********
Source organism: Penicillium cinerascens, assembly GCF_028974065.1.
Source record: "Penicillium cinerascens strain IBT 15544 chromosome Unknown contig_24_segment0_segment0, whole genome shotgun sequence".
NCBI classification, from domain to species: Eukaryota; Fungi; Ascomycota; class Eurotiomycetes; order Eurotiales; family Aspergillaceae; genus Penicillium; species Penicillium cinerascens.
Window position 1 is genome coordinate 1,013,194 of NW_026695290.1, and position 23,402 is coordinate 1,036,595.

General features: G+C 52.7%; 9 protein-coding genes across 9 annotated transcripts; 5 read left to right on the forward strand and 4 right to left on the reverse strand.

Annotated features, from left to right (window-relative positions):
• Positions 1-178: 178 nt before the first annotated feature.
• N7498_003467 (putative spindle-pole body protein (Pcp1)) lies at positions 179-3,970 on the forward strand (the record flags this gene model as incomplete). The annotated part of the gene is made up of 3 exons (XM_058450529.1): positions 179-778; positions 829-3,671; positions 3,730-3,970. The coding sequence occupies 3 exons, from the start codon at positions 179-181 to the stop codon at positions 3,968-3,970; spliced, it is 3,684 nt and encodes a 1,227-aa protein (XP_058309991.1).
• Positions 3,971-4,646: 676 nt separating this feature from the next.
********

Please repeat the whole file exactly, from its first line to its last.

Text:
Source organism: Penicillium cinerascens, assembly GCF_028974065.1.
Source record: "Penicillium cinerascens strain IBT 15544 chromosome Unknown contig_24_segment0_segment0, whole genome shotgun sequence".
NCBI classification, from domain to species: Eukaryota; Fungi; Ascomycota; class Eurotiomycetes; order Eurotiales; family Aspergillaceae; genus Penicillium; species Penicillium cinerascens.
Window position 1 is genome coordinate 1,013,194 of NW_026695290.1, and position 23,402 is coordinate 1,036,595.

General features: G+C 52.7%; 9 protein-coding genes across 9 annotated transcripts; 5 read left to right on the forward strand and 4 right to left on the reverse strand.

Annotated features, from left to right (window-relative positions):
• Positions 1-178: 178 nt before the first annotated feature.
• N7498_003467 (putative spindle-pole body protein (Pcp1)) lies at positions 179-3,970 on the forward strand (the record flags this gene model as incomplete). The annotated part of the gene is made up of 3 exons (XM_058450529.1): positions 179-778; positions 829-3,671; positions 3,730-3,970. The coding sequence occupies 3 exons, from the start codon at positions 179-181 to the stop codon at positions 3,968-3,970; spliced, it is 3,684 nt and encodes a 1,227-aa protein (XP_058309991.1).
• Positions 3,971-4,646: 676 nt separating this feature from the next.